A vaccine that could free patients with genital herpes from lifelong drug treatment to control outbreaks has shown promise in a phase II trial.
The vaccine - called GEN-003 and developed by Genocea Biosciences - is a T cell-enabled therapeutic vaccine designed to reduce the duration and severity of clinical symptoms associated with genital herpes and control transmission of the causative organism Herpes simplex virus type 2 (HSV-2).
At the moment, there is no vaccine available for HSV-2, which affects an estimated 400m people worldwide between the ages of 15 and 49. If approved, GEN-003 would be the first therapeutic vaccine to address genital herpes - or indeed any infectious disease - and Genocoa has previously predicted that it could become a $1bn product if brought to market.
Genital herpes is a recurrent, lifelong viral infection and while symptoms can be managed with antiviral drugs such as valaciclovir or famciclovir, patients tend to suffer recurrent outbreaks, in some cases several times a year. HSV is spread when patients have symptoms, so a key goal is to prevent outbreaks occurring.
However, efforts to develop an effective vaccine for HSV-2 have resulted in a string of failures. Last year, Vical reported that two versions of its experimental vaccine failed to show efficacy in a phase III trial, while in 2012 GlaxoSmithKline dropped its Simplirix candidate on disappointing data.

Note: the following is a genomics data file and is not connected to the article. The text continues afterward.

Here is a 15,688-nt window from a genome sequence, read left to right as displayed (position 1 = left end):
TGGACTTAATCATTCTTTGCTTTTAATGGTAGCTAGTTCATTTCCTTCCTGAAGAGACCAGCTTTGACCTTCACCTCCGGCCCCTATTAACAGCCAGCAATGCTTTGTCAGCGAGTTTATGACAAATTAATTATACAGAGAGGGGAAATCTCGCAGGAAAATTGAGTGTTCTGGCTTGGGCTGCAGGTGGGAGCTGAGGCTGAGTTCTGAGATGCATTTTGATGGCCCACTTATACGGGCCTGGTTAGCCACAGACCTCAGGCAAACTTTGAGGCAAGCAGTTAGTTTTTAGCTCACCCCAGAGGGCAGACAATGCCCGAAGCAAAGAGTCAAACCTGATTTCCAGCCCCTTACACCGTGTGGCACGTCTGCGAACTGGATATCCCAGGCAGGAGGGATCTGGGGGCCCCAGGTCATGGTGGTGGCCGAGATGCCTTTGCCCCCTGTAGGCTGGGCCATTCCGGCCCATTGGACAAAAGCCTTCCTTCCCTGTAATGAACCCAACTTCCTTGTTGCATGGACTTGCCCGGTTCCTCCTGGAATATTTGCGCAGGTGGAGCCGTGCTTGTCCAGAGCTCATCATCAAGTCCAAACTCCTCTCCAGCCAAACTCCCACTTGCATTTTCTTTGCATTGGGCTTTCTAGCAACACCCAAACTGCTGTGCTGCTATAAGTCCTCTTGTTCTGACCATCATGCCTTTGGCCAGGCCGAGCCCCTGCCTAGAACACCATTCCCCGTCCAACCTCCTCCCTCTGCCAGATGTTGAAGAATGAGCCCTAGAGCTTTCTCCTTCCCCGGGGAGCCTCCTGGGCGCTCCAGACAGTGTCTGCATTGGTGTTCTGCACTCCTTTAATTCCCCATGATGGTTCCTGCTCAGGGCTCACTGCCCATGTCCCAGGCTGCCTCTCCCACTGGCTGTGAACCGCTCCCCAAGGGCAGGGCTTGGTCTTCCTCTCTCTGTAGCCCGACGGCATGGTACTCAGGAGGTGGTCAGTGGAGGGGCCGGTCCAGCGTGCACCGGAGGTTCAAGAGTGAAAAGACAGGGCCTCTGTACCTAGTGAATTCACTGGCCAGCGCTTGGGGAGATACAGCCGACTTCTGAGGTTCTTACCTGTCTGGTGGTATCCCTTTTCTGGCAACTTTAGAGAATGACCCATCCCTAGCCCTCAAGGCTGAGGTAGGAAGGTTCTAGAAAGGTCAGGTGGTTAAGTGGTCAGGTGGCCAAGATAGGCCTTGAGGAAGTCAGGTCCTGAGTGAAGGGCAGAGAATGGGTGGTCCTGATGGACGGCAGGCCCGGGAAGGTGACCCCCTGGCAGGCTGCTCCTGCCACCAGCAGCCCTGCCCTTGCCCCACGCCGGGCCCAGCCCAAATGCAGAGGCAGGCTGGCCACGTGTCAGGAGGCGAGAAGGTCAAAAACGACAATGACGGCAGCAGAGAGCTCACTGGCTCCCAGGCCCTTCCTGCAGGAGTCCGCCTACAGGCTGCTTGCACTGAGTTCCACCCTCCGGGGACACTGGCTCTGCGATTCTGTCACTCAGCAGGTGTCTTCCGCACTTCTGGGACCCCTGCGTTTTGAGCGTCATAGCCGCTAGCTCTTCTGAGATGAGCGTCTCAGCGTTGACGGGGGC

In the phase II trial reported at the American Academy of Dermatology (AAD) in Washington DC this week, 310 patients with HSV-2 infection were treated with placebo or three doses of the GEN-003 vaccine (at varying doses) given three weeks apart.
After the six months follow-up, there was an average 58% reduction in viral shedding. According to Zeena Nawas of the Center for Clinical Studies in Houston, Texas, who presented the results at the AAD meeting, this was a clinically relevant reduction and should reduce transmission of the virus.
At the six-month time point all the participants in the study reported reductions in lesions - including those in the placebo group - and it was not possible to show a difference between the vaccine and control. Reductions ranged from 43% to 69%, according to the presentation.
Nevertheless, the investigators suggest that a difference between the vaccine and placebo may become apparent at a later time point; 12-month data is due for publication in the coming weeks. Meanwhile, virologic and clinical efficacy data from a phase IIb study is expected in the middle and second half of 2016, respectively.
Analysts responded positively to news of the phase II data presented at the AAD meeting, with UBS and Citigroup both starting coverage of the company with a 'buy' rating.
Other companies working on HSV-2 vaccines include Sanofi/Immune Design, Agenus, Tomegavax and Australian company Admedus, which has also just reported preliminary phase II data on its candidate.
Data from the first 20 patients enrolled into the 44-patient study revealed a 90% reduction in monthly disease outbreaks and a reduction in average number of days HSV-2 was detected in patients compared to baseline. The trial is due to complete later this year.